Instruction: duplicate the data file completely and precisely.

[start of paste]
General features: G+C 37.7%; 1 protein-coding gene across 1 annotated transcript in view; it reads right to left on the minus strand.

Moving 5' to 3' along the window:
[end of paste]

General features: G+C 37.7%; 1 protein-coding gene across 1 annotated transcript in view; it reads right to left on the minus strand.

Moving 5' to 3' along the window: